Thursday, February 24, 2005

FirstGov for Citizens--Cross-Agency Portals

From Marylaine Block's NeatNew:
FirstGov for Citizens - Cross-Agency Portals "gateways that bring together federal information and services from multiple agencies about a particular topic or for a particular customer group," in alphabetical order by topic. (Anyone interested in the previous item on daycare might also be interested in the cross-agency portal, for instance.)

Wednesday, February 23, 2005

Law and...

Each month, DCLRC features a display called "Law and..." that highlights the role of law or lawyers in various subjects. Each display contains a handout listing relevant web links or a bibliography of relevant printed material on the topic. The handout and photos of each display are posted on the DCLRC website. Topics are announced in the DCLRC Docket newsletter each month.

Friday, February 18, 2005

Article on Free Legal Resources

"Essential WI Legal Resources Available for Free on the Internet" was published in v. 28:1 Winter 2005 p. 16 of "The Verdict," a quarterly publication of the WI Academy of Trial Lawyers. It may be eventually posted on their website: or consult your local public law library for a copy.

Wednesday, February 16, 2005

US Legislative History theme

"AbsTracked" blog (written by a law librarian) features completing legislative history research for the US Congress for its theme this week.

Tuesday, February 15, 2005

Feingold Introduces Bills on PATRIOT Act

Thanks to Amy Crowder at the State Law Library for this link.

"U.S. Senator Russ Feingold has introduced three bills that would protect the civil liberties of all Americans. Today, Feingold reintroduced The Library, Bookseller and Personal Records Privacy Act, The Reasonable Notice and Search Act, and The Computer Trespass Clarification Act. All of the bills are intended to fix specific portions of the USA PATRIOT Act that Feingold criticized before he voted against the bill in October 2001." Read more...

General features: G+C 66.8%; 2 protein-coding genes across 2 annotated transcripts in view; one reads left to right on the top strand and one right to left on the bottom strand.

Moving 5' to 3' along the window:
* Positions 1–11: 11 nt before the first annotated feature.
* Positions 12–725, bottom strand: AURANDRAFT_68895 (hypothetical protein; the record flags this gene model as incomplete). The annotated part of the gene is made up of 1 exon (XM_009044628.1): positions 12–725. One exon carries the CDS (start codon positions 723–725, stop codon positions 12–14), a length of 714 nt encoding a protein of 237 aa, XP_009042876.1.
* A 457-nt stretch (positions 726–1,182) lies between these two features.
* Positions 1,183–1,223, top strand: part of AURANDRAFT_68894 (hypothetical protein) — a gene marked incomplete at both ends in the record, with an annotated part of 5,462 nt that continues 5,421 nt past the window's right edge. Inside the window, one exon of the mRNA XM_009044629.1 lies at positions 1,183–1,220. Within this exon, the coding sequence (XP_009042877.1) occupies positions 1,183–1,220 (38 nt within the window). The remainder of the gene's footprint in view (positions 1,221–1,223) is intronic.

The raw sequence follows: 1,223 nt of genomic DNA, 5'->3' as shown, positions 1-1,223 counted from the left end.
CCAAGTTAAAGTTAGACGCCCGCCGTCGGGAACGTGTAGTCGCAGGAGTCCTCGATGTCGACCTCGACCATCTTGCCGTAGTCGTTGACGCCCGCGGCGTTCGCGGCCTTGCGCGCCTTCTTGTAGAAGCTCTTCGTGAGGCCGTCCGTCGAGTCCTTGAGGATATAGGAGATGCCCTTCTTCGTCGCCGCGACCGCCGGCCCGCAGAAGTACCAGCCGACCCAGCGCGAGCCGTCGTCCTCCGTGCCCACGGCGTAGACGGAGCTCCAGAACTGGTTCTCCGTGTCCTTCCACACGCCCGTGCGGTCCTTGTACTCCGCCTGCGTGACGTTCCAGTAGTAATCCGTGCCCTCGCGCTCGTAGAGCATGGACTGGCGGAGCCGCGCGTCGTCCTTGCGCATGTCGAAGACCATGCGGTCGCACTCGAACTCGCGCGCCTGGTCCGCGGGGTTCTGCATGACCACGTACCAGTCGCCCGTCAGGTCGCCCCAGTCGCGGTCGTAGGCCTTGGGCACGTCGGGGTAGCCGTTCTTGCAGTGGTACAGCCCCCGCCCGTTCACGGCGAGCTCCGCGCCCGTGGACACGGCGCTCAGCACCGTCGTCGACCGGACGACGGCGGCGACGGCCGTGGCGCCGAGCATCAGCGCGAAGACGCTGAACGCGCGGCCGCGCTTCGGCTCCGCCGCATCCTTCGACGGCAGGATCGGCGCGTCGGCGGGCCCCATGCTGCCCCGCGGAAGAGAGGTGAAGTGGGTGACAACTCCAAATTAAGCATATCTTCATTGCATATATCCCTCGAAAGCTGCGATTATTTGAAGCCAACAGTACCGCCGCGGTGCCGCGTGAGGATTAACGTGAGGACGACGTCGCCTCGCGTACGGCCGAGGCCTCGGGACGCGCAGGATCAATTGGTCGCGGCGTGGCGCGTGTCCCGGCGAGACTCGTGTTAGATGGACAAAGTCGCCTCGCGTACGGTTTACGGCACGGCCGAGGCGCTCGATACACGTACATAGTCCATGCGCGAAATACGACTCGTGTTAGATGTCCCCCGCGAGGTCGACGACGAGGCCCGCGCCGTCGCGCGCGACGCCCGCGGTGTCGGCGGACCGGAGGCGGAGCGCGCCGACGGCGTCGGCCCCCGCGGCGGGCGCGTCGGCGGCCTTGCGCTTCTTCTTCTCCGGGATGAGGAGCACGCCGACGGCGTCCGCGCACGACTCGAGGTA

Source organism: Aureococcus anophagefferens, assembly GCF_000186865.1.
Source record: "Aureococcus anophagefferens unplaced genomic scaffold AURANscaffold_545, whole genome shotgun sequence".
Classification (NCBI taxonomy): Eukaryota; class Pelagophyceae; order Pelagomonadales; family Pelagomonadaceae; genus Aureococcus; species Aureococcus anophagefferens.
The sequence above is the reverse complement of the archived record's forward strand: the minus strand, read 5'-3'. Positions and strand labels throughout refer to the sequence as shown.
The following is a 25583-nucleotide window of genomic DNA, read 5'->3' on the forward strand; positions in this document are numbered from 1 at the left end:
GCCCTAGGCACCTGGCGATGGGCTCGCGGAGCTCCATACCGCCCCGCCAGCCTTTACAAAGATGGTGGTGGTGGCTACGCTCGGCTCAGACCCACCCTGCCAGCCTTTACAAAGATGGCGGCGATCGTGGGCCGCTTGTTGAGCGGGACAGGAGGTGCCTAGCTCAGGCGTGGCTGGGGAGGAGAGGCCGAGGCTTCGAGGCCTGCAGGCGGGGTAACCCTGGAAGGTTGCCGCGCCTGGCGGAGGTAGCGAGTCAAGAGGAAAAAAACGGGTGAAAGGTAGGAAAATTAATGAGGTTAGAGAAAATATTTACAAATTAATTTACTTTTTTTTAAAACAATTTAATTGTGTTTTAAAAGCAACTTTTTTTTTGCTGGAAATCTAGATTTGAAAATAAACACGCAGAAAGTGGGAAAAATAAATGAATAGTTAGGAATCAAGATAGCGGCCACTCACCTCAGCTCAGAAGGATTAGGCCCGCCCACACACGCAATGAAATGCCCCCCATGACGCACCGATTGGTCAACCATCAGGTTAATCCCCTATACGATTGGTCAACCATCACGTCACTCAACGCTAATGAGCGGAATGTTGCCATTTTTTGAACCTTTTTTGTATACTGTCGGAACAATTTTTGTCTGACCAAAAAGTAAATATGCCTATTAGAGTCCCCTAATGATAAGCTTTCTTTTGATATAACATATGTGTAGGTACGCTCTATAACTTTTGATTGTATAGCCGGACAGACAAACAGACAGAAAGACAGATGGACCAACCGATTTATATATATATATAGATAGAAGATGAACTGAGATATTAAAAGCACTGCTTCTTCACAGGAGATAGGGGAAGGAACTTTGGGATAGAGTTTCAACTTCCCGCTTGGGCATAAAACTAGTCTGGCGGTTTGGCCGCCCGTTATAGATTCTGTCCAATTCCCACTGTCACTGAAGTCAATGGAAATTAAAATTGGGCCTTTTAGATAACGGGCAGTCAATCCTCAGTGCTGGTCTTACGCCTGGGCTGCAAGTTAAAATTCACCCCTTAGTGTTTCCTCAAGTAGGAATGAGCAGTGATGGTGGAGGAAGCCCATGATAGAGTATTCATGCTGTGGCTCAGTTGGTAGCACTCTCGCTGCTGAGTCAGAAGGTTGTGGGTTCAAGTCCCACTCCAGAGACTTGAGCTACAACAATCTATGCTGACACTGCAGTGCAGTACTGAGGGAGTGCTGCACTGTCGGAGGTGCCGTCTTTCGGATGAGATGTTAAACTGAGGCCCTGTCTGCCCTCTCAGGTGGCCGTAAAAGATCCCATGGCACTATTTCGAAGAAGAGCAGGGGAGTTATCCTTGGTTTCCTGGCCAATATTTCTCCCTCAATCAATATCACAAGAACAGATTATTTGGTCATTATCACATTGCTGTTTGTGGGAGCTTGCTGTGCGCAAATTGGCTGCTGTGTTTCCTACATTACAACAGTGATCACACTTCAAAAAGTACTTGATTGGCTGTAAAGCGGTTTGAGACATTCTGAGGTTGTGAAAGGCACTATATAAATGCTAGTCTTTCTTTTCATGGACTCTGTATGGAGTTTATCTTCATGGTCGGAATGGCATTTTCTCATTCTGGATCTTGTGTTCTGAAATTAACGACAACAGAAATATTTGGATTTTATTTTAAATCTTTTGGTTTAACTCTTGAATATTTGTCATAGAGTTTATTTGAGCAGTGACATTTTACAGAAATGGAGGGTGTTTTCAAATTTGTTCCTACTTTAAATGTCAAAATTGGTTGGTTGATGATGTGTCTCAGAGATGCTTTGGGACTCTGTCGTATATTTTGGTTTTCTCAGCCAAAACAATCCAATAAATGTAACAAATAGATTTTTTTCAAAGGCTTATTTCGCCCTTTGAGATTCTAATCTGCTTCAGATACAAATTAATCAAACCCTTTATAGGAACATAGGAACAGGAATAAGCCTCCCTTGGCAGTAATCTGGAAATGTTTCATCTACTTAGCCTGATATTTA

WI Jury Verdicts Online

From Robert Ambrogi's Lawsites blog:
"A new source for jury verdicts online
The folks who publish the Chicago Daily Law Bulletin last week announced that the company has added 55,000 civil jury verdicts and negotiated settlements from Illinois and Wisconsin to its online research service, AccessPlus on the Web. Access requires a paid subscription, but the announcement did not provide prices. "

Monday, February 14, 2005

Limited Scope Representation Program

Announcement from
Limited Scope Representation Program Available

"A three hour unbundling training "Expanding Your Practice by Offering Limited Scope Legal Services: A "Hands On" Family Law Workshop" is now available free of charge as a public service thanks to the generosity of Practising Law Institute. It is posted on the PLI website, This program was taped at the PLI California Center in San Francisco in November 2004, and will be available on the PLI website for one year.

To access the video, visit and type "family law" into the search bar. That will link to a registration page. Registration is free, so when the class is added to the shopping cart, the dollar value will be $0. To access the written materials, visit the California State Bar website at Type "risk management packet" into the search bar. Those materials can be downloaded in pdf form.

Although it addresses a California audience, the program was designed to be a template which can be tailored for other jurisdictions. It focuses on the ethical and practical issues raised by limited scope representation in a family law context. The comprehensive written materials contain court forms, sample fee agreements, checklists, best practices, and client handouts which are very practical in nature, and designed to facilitate attorneys in incorporating these
services safely into their own professional practices. All of the materials, including the script, are available free of charge for adaptation to other jurisdictions.

If you would like to obtain a Word version to facilitate adaptation, email and she will email them to you. If you would like to obtain a Word copy of the script, email Sue Talia at and refer to Unbundling Script in the subject line. Please feel free to share this information with others who may be interested in learning more about limited scope.

The goal of this program is to allow other jurisdictions to benefit from the work which has already been done, and provide templates for materials which have proven useful after several years of practical experience."

Legal Research Tip 12: Postal Crimes

Welcome to the next issue of the DCLRC E-Newsletter "Legal Research Tips"! You can view back issues of these tips through other posts in this blawg. Enjoy!

This tip comes courtesy of the San Diego County Public Law Library:

Q: I live with several roommates. One of them is opening my mail. Is that a crime?